books1The French Prune brought to California in 1854 was considered perfect for drying and dipping.  After it was grafted on to a California plum tree, it became an instant success.  Pellier raised orchards of prunes and a nursery famed in downtown San Jose.  The Angen ‘D Petit Prune was immediately adopted by other Santa Clara Valley’s orchardists.  This would become Santa Clara County’s identity to the rest of the United States through the 1950’s when Silicon Valley bumped it.  The prune’s attributes, complimentary for drying and dipping, would make them a popular commercial export.

10688125_10153388158008316_4870909524103337438_oThe Prune Orchards would quickly spread all over Santa Clara County, the Valley of Heart’s Delight, and then all over California.  The French Prune ignited the whole California Fruit Industry, as only dried fruits could be exported.  The Mexican Government had a hard time settling California.  California through the Mexican Period (1821-1848) wouldn’t be well-known for its awesome agriculture, despite the rich soil noted by the Spanish Missionaries.  Evergreen was a grazing land.  The Missions closing meant the crops became scarce.  Pellier’s strategy was inspired by the high price of fruit.

1810A dollar gets you much less today, so you will naturally need more dollars to obtain the same product over 100 years ago.  Here’s an exception to that rule.  Before Luis and Pierre Pellier’s travels, an apple would cost over a dollar.  Today, $2.00 would get you a pound or several apples.  The demand was so high for apples and produce, most people couldn’t afford them.  You could forget about apple pie.  That would’ve cost you over $20.00 in apples alone in 1850’s California.  If you were in California in the 1850’s, you were a pioneer, gold panning and roughing it.  Their business idea was brilliant.  I wonder if they knew about the Manifest Destiny campaign that would send thousands of newcomers to California in a few short years.

pl_pellier_city_gardens_crhl434Luis Pellier would open “City Gardens” and sell his cions and young trees to the rest of Santa Clara County’s farmers in 1850.  This was the epicenter of the Valley of Heart’s Delight, creating a path to the American Dream for farmers coming to California.  The Pellier brothers would leave their popular nursery and orchards in downtown San Jose, where Pellier Park is today, and move to Evergreen to plant acres of vineyards in later 1850’s.

In 1858, Luis Pellier, now Evergreen resident, would present nine varieties of foreign grapes at the national trade show, being described as “unequalled to any other of the same variety”.  Luis Pellier’s introduction of new grapes would almost single handedly create the California Wine Industry as well.  Grafted on to Mission vines and indigenous vines, these grapes is really well in Evergreen.  When wine was made and the word spread, the Pelliers struck gold again.

Grapes-Bunches-Illustration jpgThe Pellier brothers are originally from the Bordeaux region of France, well-known for its Wine Industry.  The Pellier boys would’ve grown up cultivating their parents’ vineyards and orchards in France.  Cabernet Sauvignon, Cabernet Franc, Merlot, Petit Verdot and Malbec would’ve been easily found in that region of France.  Folle Blanche, the ultimate brandy making grape, has been contributed to Luis Pellier.  A Black Burgundy grape, another brandy grape, would also be brought to California by Pellier.  A Mourvedre vine, similar to a Mission Grape but a French strain, has also been drawn back to Pellier.  These would become popular in Zinfandel vineyards.  Chasselas Fontainebleau,  French Colombar and Madelaine are green grapes for white wines that have also been contributed to the Pellier brothers trips to France.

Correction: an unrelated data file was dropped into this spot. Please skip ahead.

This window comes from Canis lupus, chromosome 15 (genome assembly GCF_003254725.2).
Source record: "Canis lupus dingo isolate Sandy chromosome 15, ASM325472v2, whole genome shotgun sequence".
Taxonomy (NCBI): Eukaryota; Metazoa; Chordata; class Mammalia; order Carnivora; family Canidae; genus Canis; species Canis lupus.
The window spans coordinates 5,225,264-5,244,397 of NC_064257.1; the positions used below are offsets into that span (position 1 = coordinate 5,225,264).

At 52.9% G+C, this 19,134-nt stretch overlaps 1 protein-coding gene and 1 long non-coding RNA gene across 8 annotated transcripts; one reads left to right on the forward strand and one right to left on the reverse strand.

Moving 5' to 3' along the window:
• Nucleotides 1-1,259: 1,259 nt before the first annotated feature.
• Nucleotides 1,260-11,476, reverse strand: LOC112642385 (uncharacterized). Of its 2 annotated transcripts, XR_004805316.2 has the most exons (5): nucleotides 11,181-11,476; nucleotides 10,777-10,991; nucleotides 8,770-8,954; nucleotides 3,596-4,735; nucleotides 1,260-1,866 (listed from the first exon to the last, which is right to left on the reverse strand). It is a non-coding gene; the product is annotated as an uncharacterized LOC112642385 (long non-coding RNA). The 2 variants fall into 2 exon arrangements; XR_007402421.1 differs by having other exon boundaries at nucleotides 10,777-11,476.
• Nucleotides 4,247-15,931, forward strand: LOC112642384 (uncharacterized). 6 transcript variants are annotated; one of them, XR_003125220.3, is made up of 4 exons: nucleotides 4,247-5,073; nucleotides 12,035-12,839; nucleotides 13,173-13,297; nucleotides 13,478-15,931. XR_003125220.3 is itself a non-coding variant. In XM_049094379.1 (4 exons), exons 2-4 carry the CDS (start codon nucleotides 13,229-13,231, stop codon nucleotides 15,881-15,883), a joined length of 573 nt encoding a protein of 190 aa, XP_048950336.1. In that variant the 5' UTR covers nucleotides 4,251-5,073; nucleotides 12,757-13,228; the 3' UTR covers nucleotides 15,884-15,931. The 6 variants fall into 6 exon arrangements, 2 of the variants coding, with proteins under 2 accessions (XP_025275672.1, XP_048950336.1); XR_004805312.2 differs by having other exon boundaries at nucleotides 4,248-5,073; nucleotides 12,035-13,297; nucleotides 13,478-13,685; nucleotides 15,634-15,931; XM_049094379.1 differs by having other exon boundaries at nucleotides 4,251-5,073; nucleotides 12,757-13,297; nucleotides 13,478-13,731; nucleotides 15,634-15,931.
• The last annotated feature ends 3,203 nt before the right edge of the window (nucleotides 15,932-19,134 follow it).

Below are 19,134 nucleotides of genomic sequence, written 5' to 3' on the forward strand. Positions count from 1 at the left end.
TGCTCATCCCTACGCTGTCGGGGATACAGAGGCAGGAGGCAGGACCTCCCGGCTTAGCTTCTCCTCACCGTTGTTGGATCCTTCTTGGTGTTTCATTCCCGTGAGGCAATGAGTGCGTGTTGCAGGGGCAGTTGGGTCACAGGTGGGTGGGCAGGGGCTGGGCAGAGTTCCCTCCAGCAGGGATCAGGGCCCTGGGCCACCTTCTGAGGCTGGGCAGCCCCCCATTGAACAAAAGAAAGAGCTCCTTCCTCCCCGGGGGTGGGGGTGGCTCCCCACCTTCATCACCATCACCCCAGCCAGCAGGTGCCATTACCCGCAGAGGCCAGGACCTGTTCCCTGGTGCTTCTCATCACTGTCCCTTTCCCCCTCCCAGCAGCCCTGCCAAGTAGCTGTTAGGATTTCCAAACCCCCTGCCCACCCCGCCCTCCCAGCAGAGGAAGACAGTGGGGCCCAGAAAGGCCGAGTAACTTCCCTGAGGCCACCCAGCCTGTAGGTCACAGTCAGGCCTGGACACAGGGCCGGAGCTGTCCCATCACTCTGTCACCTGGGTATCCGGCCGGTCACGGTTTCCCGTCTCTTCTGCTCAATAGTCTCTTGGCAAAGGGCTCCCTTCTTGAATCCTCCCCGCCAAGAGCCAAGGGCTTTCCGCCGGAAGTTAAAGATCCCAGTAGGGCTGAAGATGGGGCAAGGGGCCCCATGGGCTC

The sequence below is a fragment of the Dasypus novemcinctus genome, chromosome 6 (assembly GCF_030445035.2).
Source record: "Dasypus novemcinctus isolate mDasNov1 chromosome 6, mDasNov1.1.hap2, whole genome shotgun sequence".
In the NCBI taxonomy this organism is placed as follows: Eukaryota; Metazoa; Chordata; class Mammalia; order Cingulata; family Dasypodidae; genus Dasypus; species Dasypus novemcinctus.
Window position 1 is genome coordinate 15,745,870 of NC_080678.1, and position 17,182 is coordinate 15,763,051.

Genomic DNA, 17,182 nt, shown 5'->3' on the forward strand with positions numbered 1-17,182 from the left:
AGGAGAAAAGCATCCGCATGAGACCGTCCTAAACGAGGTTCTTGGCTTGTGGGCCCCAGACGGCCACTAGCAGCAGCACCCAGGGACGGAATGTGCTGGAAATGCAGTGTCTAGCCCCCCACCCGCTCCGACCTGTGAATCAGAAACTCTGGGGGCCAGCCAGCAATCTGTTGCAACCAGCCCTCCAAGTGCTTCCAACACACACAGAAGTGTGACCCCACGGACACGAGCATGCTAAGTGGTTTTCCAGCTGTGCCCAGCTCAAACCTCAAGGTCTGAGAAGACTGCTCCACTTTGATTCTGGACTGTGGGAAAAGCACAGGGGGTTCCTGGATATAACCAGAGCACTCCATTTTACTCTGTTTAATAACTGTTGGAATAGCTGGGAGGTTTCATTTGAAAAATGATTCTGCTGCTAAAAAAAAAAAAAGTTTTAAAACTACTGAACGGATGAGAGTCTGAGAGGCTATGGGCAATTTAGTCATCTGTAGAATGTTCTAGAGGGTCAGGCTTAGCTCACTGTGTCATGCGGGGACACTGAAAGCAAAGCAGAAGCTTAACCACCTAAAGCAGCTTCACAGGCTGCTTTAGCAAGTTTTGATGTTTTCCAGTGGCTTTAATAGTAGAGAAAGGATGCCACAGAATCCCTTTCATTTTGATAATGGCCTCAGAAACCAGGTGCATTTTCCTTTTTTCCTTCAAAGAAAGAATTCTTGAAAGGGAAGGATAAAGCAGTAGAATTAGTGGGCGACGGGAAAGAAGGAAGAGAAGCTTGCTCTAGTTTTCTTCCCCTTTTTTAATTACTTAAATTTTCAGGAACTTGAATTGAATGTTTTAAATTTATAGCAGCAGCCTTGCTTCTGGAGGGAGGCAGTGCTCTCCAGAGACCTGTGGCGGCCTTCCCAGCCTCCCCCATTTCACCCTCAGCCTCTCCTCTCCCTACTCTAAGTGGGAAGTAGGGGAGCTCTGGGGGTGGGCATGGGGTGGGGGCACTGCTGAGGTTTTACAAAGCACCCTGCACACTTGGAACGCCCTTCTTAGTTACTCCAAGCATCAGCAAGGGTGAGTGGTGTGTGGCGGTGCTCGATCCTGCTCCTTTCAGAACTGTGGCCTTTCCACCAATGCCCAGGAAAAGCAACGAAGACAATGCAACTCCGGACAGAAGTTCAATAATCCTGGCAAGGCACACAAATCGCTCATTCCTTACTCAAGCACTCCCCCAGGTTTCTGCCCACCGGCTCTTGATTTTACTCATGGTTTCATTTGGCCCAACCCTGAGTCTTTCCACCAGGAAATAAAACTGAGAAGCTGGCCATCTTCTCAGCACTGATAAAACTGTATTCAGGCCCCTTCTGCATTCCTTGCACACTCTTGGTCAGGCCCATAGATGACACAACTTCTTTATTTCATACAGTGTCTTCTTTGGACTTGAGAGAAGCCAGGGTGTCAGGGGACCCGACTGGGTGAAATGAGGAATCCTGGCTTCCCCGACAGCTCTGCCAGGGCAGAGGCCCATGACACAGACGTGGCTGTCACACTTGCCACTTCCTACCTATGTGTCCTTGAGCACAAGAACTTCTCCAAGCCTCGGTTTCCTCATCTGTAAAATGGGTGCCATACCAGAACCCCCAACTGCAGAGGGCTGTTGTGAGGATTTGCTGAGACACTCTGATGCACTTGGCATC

pinotMirassouWinerylogoEven though the Pellier brothers would become famous for their perfect prune trees, descendants of the Pelliers would be boastful of its Pinot Noir grapes and wines.  These certainly would’ve been brought back from France in the 1850’s by their forefathers.  Pellier descendants, the Mirassou family, have called Evergreen home for over 150 years.  Mirassou Winery operated off of Aborn Road for 100 years and continues to be a landmark in Evergreen.  Today, the Mirassou Winemaking Family continues to be the oldest Wine Family in California and continue to call Evergreen home.

P1310098

12314282_198416020500512_5584157587879954674_oBefore this point, varieties of wine could only be found in Europe, mainly in France and Spain, and imported into the United States.  California wasn’t well settled, but that would change fairly rapidly.  Again, Missions harvested Mission Grapes for altar wines and brandy, but there wasn’t much more out there.  What was out there was going away with the Missions closing.  With the Gold Rush and Manifest Destiny in full affect, the Pelliers would be at the right place at the right time to make something amazing happen.  California is the second capitol of wine today.  It would difficult to envision Napa Valley today without its vineyards.  80% of these vines can be traced back to that Alviso Port.  California’s Fruit Industry was initiated by Pellier’s cions.  Luis Pellier is acknowledged as one of the founding fathers of San Jose.  Here’s the artwork specific to the Pellier Family past and its present.

1848 1966